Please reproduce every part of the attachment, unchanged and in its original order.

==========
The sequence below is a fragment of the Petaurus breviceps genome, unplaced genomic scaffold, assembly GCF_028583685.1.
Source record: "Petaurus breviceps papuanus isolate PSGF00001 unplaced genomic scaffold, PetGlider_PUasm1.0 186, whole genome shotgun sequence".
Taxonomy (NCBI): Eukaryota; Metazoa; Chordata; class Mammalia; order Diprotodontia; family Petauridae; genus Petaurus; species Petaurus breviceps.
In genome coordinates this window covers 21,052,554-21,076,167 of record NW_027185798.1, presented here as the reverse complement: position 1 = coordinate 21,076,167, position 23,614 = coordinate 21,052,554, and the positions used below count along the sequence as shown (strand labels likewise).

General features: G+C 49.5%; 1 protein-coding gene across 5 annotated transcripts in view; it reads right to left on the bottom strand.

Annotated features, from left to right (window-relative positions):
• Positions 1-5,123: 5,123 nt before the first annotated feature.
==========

The sequence below is a fragment of the Petaurus breviceps genome, unplaced genomic scaffold, assembly GCF_028583685.1.
Source record: "Petaurus breviceps papuanus isolate PSGF00001 unplaced genomic scaffold, PetGlider_PUasm1.0 186, whole genome shotgun sequence".
Taxonomy (NCBI): Eukaryota; Metazoa; Chordata; class Mammalia; order Diprotodontia; family Petauridae; genus Petaurus; species Petaurus breviceps.
In genome coordinates this window covers 21,052,554-21,076,167 of record NW_027185798.1, presented here as the reverse complement: position 1 = coordinate 21,076,167, position 23,614 = coordinate 21,052,554, and the positions used below count along the sequence as shown (strand labels likewise).

General features: G+C 49.5%; 1 protein-coding gene across 5 annotated transcripts in view; it reads right to left on the bottom strand.

Annotated features, from left to right (window-relative positions):
• Positions 1-5,123: 5,123 nt before the first annotated feature.